James Hogg expert Dr Valentina Bold writes about the first performance of James Hogg’s play in 200 years.
On December the 2nd, James Hogg’s play ‘The Royal Jubilee’ will be performed for the first time. Written on the occasion of George IV’s pomposity-filled visit to Edinburgh, in 1822, it is filled with ambivalence – something that has extra resonance in this British Jubilee year. Unlike Walter Scott, who relished and orchestrated the visit, Hogg was clearly uncomfortable with these events.
The play brings together dramatis personae including Spirits of the Gaeltachdt and the Covenant. Through this, Hogg takes the (perhaps) surprising stance in one song, at least, that George IV should be grateful for the loyalty of Scotland, and the military service of Highlanders, particularly, given the Hanoverian response to Jacobitism. Hogg’s Fairy Queen serenades the king in a song set to ‘Killiecrankie’.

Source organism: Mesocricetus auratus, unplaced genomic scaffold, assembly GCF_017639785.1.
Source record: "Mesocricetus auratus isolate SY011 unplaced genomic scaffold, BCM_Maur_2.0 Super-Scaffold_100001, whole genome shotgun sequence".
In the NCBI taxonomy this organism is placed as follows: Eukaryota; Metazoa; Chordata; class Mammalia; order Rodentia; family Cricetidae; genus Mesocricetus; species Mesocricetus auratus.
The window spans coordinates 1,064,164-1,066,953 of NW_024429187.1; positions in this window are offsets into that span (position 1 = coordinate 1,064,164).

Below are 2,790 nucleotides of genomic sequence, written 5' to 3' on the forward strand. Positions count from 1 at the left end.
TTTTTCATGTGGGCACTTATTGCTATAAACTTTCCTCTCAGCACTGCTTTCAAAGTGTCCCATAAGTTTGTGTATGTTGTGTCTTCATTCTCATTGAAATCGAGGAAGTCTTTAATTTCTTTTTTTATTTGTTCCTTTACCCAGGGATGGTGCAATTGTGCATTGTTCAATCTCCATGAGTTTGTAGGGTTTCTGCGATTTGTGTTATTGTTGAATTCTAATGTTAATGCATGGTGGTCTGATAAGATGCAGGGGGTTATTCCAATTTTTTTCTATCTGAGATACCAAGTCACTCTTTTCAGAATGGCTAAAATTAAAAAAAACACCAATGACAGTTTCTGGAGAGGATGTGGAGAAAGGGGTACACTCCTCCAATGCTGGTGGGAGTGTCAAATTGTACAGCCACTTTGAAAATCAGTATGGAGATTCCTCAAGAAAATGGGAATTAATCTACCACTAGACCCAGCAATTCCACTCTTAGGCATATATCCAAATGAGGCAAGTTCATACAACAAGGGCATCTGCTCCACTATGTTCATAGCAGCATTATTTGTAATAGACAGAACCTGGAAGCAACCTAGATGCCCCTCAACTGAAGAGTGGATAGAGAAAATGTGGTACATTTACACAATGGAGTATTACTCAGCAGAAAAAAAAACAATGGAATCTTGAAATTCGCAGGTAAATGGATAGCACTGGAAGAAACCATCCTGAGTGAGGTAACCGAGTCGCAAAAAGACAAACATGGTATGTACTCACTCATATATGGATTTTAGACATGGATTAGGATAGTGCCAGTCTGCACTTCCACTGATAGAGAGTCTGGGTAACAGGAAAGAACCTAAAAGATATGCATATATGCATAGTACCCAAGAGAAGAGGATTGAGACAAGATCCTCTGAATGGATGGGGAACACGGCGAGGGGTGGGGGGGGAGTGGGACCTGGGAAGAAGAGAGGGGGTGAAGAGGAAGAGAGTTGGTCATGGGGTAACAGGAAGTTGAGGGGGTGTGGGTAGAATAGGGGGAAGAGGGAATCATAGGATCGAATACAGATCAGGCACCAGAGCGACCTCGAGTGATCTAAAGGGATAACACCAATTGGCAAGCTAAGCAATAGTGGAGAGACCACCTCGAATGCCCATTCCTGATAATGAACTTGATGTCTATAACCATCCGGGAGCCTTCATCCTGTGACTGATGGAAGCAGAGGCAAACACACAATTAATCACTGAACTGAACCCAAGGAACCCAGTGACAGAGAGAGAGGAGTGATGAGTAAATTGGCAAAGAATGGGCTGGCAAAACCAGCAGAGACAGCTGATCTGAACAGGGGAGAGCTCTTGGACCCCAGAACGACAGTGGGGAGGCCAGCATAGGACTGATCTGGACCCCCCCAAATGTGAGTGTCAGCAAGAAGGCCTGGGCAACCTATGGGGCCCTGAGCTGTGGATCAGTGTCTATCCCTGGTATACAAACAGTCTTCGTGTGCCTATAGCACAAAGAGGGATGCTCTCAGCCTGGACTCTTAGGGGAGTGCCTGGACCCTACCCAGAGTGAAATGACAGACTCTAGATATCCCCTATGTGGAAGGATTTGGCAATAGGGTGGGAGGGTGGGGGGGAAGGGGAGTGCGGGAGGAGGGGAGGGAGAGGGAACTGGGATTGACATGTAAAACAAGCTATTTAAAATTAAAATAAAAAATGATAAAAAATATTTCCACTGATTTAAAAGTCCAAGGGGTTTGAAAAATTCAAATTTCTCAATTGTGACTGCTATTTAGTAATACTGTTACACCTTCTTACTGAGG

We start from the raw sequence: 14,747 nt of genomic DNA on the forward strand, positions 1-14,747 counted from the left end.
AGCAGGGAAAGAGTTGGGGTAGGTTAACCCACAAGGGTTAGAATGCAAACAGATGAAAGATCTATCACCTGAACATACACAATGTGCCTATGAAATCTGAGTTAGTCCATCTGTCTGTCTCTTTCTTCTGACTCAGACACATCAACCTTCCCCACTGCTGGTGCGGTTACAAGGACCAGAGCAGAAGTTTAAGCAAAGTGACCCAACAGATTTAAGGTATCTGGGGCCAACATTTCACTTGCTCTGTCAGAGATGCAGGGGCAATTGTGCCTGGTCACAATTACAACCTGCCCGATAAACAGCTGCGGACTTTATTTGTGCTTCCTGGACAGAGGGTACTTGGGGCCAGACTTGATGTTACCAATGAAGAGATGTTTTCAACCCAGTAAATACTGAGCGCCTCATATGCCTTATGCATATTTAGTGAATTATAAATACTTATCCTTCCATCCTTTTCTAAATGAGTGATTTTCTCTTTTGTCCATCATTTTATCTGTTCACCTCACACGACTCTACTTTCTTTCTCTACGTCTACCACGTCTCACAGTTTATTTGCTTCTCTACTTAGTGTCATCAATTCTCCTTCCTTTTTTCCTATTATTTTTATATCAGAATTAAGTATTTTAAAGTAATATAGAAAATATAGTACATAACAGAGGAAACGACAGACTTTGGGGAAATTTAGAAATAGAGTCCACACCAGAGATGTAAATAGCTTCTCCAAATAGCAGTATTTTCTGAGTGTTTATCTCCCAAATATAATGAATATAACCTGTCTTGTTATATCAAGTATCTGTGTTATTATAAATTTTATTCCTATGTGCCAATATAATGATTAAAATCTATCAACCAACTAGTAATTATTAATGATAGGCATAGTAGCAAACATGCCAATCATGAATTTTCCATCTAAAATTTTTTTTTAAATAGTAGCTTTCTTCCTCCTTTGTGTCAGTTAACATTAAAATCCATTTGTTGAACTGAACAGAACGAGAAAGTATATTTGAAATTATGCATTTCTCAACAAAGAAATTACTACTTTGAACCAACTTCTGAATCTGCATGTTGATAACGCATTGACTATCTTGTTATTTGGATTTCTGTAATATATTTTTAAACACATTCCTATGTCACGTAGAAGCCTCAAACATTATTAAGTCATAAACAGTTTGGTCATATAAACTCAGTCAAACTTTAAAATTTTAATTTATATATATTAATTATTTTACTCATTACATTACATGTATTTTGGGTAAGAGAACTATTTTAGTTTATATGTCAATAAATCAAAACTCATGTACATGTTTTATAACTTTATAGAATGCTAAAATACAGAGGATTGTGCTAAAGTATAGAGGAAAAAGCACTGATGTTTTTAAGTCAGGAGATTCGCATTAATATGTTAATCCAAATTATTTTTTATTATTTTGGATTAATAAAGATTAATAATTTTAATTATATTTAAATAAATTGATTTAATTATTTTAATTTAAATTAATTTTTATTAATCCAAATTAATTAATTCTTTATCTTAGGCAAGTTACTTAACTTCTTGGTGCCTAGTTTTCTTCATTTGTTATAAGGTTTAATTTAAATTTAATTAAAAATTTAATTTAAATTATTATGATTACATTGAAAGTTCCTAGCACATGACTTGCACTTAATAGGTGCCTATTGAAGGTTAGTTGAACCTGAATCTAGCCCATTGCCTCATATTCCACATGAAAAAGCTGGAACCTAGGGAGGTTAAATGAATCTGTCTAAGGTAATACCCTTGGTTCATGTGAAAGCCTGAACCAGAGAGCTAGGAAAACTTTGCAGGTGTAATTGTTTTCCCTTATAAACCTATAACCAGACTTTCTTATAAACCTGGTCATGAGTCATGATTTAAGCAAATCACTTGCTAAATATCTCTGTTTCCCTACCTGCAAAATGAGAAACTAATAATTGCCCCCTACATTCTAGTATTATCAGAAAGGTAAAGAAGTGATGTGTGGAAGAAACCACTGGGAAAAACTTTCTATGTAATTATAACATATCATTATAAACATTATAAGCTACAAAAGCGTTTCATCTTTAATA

There is a great deal of humour here too – not surprisingly given Hogg’s ability to capture the absurd, in his best known works The Confessions of a Justified Sinner. With an element of self-parodying his ‘Ettrick Shepherd’ persona, he features a range of supernatural creatures, from mermaids to ghosts to the fairies, all assembled – and jostling for position – to welcome this king; are they confused? Do they think a Stuart is coming?
The cast in this modern reading is perfect: Sheena Wellington as Genius of Holyrood, Dolina Maclennan as Genius of the Gael, Jo Miller as the Spirit of the Covenanters, Ajay Close as Queen of the Fairies and Kirsteen McCue as Genius of the Ocean. There are songs and, alongside the comic moment, thoughtful interludes. This is James Hogg at his playful best – concealing barbs within fluff, enjoying the opportunity to confuse the establishment. Be there if you can!